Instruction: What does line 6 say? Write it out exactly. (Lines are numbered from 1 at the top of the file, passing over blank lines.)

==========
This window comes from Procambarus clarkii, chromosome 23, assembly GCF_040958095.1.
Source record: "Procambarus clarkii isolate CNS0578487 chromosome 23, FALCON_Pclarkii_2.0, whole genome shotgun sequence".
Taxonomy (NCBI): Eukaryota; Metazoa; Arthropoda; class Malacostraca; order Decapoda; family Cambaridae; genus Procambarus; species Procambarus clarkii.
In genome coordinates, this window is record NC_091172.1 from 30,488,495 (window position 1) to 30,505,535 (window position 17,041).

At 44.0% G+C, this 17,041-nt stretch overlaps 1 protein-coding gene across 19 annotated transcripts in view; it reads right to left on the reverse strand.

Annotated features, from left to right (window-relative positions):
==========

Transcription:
Annotated features, from left to right (window-relative positions):